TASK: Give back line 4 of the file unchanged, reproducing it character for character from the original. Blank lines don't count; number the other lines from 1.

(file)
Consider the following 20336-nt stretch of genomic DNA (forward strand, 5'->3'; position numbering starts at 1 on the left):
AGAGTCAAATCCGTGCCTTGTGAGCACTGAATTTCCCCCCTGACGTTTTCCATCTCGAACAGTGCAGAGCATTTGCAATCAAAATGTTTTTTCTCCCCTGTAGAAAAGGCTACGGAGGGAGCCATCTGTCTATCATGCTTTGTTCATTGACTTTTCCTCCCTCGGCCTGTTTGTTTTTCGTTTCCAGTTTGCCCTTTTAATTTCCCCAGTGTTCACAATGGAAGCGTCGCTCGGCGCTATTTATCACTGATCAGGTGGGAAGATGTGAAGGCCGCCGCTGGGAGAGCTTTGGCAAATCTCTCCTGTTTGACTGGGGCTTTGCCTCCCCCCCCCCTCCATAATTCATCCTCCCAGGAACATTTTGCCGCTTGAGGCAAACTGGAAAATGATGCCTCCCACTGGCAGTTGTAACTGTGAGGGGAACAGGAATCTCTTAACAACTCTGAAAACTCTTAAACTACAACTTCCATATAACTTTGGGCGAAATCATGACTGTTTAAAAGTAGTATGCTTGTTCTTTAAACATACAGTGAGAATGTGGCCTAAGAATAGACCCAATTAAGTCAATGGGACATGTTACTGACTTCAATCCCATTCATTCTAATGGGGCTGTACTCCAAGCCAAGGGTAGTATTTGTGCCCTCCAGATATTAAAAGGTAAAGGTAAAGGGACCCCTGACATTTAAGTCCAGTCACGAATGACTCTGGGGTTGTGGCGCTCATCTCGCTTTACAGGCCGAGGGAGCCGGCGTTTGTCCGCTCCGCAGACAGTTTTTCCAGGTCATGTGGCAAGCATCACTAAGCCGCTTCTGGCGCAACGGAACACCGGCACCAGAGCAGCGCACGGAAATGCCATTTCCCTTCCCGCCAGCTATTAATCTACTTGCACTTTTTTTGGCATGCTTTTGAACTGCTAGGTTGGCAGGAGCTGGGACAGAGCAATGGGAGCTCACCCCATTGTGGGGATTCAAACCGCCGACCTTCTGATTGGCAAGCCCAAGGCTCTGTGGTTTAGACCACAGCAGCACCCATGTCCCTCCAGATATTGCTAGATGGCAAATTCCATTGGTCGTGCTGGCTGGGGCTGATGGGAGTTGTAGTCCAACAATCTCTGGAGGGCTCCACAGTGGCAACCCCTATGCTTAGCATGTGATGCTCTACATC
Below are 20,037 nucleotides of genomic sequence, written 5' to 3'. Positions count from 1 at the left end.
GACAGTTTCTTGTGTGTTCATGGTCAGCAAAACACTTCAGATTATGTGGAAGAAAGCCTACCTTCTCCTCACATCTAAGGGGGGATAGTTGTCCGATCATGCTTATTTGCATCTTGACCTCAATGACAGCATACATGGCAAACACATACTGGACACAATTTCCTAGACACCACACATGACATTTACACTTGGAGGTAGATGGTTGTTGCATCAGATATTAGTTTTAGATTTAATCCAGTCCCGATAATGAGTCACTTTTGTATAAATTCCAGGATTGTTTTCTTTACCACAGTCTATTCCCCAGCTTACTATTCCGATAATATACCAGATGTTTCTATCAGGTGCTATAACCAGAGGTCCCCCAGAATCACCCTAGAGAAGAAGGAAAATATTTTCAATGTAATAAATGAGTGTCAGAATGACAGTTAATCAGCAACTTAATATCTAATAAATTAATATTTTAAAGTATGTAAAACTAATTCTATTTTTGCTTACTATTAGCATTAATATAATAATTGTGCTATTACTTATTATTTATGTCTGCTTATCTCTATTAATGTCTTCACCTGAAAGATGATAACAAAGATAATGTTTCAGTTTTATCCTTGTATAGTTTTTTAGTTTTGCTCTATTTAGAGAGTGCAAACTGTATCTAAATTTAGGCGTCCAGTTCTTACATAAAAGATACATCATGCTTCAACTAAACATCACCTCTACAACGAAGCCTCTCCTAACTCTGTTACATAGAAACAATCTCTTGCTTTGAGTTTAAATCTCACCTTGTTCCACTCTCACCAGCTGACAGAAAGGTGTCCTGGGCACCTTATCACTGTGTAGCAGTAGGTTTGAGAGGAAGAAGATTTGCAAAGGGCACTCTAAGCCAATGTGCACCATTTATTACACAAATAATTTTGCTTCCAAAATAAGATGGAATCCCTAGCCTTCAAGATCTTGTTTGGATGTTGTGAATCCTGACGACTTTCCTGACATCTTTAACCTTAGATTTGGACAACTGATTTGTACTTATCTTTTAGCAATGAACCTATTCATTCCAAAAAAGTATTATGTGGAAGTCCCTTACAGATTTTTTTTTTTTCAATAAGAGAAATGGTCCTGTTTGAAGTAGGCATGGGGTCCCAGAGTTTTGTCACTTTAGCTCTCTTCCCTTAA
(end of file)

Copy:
GACAGTTTCTTGTGTGTTCATGGTCAGCAAAACACTTCAGATTATGTGGAAGAAAGCCTACCTTCTCCTCACATCTAAGGGGGGATAGTTGTCCGATCATGCTTATTTGCATCTTGACCTCAATGACAGCATACATGGCAAACACATACTGGACACAATTTCCTAGACACCACACATGACATTTACACTTGGAGGTAGATGGTTGTTGCATCAGATATTAGTTTTAGATTTAATCCAGTCCCGATAATGAGTCACTTTTGTATAAATTCCAGGATTGTTTTCTTTACCACAGTCTATTCCCCAGCTTACTATTCCGATAATATACCAGATGTTTCTATCAGGTGCTATAACCAGAGGTCCCCCAGAATCACCCTAGAGAAGAAGGAAAATATTTTCAATGTAATAAATGAGTGTCAGAATGACAGTTAATCAGCAACTTAATATCTAATAAATTAATATTTTAAAGTATGTAAAACTAATTCTATTTTTGCTTACTATTAGCATTAATATAATAATTGTGCTATTACTTATTATTTATGTCTGCTTATCTCTATTAATGTCTTCACCTGAAAGATGATAACAAAGATAATGTTTCAGTTTTATCCTTGTATAGTTTTTTAGTTTTGCTCTATTTAGAGAGTGCAAACTGTATCTAAATTTAGGCGTCCAGTTCTTACATAAAAGATACATCATGCTTCAACTAAACATCACCTCTACAACGAAGCCTCTCCTAACTCTGTTACATAGAAACAATCTCTTGCTTTGAGTTTAAATCTCACCTTGTTCCACTCTCACCAGCTGACAGAAAGGTGTCCTGGGCACCTTATCACTGTGTAGCAGTAGGTTTGAGAGGAAGAAGATTTGCAAAGGGCACTCTAAGCCAATGTGCACCATTTATTACACAAATAATTTTGCTTCCAAAATAAGATGGAATCCCTAGCCTTCAAGATCTTGTTTGGATGTTGTGAATCCTGACGACTTTCCTGACATCTTTAACCTTAGATTTGGACAACTGATTTGTACTTATCTTTTAGCAATGAACCTATTCATTCCAAAAAAGTATTATGTGGAAGTCCCTTACAGATTTTTTTTTTTTCAATAAGAGAAATGGTCCTGTTTGAAGTAGGCATGGGGTCCCAGAGTTTTGTCACTTTAGCTCTCTTCCCTTAA